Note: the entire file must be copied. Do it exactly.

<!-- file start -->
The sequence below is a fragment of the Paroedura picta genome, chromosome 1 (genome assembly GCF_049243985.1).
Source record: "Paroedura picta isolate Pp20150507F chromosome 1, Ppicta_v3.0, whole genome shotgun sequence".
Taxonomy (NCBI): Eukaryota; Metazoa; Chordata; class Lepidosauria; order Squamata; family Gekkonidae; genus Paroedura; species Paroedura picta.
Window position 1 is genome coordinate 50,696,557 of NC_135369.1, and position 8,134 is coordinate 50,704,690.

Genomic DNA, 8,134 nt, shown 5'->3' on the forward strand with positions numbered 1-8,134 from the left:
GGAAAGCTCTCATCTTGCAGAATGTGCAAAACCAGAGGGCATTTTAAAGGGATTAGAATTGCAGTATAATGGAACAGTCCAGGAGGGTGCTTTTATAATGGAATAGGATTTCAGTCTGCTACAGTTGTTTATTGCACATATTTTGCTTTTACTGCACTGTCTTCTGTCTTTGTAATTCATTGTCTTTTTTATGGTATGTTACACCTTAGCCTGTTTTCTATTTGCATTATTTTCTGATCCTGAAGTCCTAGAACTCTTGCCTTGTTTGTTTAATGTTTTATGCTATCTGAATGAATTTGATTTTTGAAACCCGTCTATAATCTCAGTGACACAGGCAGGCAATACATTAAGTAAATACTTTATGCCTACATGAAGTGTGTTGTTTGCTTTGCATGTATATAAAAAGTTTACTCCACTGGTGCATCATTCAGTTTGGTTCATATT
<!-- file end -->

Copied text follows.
The sequence below is a fragment of the Paroedura picta genome, chromosome 1 (genome assembly GCF_049243985.1).
Source record: "Paroedura picta isolate Pp20150507F chromosome 1, Ppicta_v3.0, whole genome shotgun sequence".
Taxonomy (NCBI): Eukaryota; Metazoa; Chordata; class Lepidosauria; order Squamata; family Gekkonidae; genus Paroedura; species Paroedura picta.
Window position 1 is genome coordinate 50,696,557 of NC_135369.1, and position 8,134 is coordinate 50,704,690.

Genomic DNA, 8,134 nt, shown 5'->3' on the forward strand with positions numbered 1-8,134 from the left:
GGAAAGCTCTCATCTTGCAGAATGTGCAAAACCAGAGGGCATTTTAAAGGGATTAGAATTGCAGTATAATGGAACAGTCCAGGAGGGTGCTTTTATAATGGAATAGGATTTCAGTCTGCTACAGTTGTTTATTGCACATATTTTGCTTTTACTGCACTGTCTTCTGTCTTTGTAATTCATTGTCTTTTTTATGGTATGTTACACCTTAGCCTGTTTTCTATTTGCATTATTTTCTGATCCTGAAGTCCTAGAACTCTTGCCTTGTTTGTTTAATGTTTTATGCTATCTGAATGAATTTGATTTTTGAAACCCGTCTATAATCTCAGTGACACAGGCAGGCAATACATTAAGTAAATACTTTATGCCTACATGAAGTGTGTTGTTTGCTTTGCATGTATATAAAAAGTTTACTCCACTGGTGCATCATTCAGTTTGGTTCATATT